A Contrast In Temples

From Pastor Todd’s Weekly Email . . . 

Some Old Testament scholars point out the disappointment the Jewish people experienced when comparing the “Second Temple” with the “First Temple.” I remember buying my first Mustang. Red. 1964 1/2. Mustang enthusiasts understand the significance of a ’64 1/2. I drove it from Texas to Frederick, Oklahoma. I had been invited to preach a revival just outside of Frederick.

My car was parked outside of the local associational office. I would meet the pastor there. While we were sitting inside we heard a loud crash. Yes, someone backed into my Mustang. My red ’64 1/2 Mustang. The door was crushed. So was I. The offender did not leave insurance information. He or she just drove off. My friend Wally offered to fix the car. Once finished, it was just not the same. Oh, I still like my car. But I knew it was not what it once was – blemished.

We all make comparisons. And, while my Mustang was certainly not my temple, it represents for me a way to connect the disappointment felt when the vision you once had is replaced by one that just seems to come up short. Think first Temple that Solomon and second Temple built under the influence of a foreign power. Our text from 2 Samuel narrates the origins of the First Temple. In that short space we read God telling Samuel that he has been perfectly content to roam with the people and live in a tent.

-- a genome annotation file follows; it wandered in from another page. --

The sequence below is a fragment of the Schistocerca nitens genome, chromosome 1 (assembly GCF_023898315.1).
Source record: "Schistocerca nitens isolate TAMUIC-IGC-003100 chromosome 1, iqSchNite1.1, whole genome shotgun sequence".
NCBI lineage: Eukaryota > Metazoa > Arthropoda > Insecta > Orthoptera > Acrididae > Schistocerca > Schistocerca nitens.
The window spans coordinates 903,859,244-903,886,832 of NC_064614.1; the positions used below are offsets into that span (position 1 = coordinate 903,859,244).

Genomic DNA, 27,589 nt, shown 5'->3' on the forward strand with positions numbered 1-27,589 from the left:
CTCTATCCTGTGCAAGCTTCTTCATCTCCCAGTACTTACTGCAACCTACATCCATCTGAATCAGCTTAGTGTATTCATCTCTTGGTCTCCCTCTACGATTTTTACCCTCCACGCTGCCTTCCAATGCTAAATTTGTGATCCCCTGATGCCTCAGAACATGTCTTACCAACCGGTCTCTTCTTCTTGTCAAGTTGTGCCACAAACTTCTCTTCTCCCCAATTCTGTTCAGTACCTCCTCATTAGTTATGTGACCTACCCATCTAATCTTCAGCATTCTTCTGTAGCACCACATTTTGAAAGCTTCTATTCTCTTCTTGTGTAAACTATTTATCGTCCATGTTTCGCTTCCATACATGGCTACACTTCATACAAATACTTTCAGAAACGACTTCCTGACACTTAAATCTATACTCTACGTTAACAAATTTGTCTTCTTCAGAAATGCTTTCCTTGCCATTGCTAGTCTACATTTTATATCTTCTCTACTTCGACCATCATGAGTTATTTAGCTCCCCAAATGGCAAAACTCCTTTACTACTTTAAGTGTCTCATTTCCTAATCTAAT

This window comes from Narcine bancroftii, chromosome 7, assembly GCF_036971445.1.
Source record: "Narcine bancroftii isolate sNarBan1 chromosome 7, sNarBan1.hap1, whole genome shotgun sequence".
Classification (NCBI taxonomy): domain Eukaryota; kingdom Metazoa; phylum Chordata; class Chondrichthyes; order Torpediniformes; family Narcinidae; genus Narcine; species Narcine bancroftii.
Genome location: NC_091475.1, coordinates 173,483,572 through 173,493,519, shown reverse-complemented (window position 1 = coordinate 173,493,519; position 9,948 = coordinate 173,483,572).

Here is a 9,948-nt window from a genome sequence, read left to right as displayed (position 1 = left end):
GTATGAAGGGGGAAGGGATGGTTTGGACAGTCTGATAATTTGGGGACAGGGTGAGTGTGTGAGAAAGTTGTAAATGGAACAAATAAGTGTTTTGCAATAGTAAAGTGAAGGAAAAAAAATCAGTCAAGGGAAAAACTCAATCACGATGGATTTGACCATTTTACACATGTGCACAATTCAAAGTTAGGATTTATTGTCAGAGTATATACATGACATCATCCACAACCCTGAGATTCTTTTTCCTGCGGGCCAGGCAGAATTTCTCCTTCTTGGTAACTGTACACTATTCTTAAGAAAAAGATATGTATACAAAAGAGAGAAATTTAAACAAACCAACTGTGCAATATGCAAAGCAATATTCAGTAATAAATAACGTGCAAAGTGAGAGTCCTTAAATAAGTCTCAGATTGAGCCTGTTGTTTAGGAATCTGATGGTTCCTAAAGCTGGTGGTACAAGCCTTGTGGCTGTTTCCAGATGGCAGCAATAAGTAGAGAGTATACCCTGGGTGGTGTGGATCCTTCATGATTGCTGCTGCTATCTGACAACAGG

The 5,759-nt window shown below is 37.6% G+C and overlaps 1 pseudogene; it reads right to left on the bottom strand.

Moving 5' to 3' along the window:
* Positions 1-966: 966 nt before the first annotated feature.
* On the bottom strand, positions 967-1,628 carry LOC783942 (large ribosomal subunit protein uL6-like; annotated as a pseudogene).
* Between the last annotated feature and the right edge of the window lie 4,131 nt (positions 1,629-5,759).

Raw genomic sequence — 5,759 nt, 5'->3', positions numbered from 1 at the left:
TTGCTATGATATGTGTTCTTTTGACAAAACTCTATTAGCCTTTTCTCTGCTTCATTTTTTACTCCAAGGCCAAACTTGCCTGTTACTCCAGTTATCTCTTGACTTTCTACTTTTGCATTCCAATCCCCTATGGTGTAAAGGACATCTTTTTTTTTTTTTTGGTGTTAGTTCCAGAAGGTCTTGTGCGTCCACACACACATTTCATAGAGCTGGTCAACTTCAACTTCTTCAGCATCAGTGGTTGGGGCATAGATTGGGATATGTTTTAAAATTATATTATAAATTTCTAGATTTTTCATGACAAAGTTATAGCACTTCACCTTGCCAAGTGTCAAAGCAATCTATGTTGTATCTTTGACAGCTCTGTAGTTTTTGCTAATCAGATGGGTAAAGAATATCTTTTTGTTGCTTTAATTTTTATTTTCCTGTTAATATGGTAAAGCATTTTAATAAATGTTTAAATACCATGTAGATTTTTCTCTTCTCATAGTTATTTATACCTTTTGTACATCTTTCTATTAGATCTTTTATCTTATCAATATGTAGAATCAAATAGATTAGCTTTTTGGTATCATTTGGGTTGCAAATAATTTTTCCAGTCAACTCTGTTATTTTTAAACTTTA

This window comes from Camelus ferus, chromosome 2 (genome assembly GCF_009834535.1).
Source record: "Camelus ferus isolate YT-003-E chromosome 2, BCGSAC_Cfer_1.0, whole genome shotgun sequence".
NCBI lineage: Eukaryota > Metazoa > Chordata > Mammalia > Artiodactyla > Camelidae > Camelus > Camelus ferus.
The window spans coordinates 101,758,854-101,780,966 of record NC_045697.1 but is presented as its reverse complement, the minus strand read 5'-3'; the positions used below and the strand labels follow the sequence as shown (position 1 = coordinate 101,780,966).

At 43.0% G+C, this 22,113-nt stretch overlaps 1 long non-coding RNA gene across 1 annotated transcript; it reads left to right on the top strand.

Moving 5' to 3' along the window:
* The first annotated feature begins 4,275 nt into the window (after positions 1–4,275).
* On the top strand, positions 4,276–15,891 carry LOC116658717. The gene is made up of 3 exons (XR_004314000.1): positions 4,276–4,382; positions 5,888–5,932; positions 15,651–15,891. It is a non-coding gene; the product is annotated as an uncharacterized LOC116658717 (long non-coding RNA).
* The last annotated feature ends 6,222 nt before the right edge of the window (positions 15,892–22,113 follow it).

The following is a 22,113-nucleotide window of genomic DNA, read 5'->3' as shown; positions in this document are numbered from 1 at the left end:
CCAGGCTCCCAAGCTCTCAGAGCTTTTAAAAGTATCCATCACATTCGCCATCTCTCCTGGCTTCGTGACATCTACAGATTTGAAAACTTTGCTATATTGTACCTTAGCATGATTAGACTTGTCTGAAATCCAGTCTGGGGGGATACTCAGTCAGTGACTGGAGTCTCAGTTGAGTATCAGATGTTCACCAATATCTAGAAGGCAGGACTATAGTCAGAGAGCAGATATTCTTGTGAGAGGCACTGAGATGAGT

The Temple was built and the mindset changed. God could be housed. Consider John 4 and the conversation Jesus had at The Well. “Where is the proper place to worship?,” Jesus was asked. It is not a stretch to read Jesus saying – “everywhere” is a good place to worship. Housing God in a Temple seemed to have the physical effect of limiting his influence.

Turning the pages of the Scriptures we read Mary’s “canticle.” Now aware of the activity of God in and through her she sings. Jesus will comes via a human tent or temple. He will inhabit one of those tents himself. Mary could not contain Jesus. Neither could a Temple. Today Jesus cannot be contained in a building – no matter how fancy. Any attempts we make to portray Jesus – or for that matter God who is Father, Son, Spirit – is as humorous and ridiculous as David wanted to house God in a Temple made with human hands.

Jesus’ coming through Mary reminds us, at the least, God values human beings and prefers them to buildings. Not a bad way for us to think about the way we go about living in our world today. Maybe we should value human beings more than, say, whatever we build.

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Jesus invites people into his life and his way. He takes what is and points to the new way of the Kingdom of God.  Come see what this journey is all about!

One way to think about the mission of Jesus - He calls into question the way things are and points to the way things may be in the Kingdom of God. 

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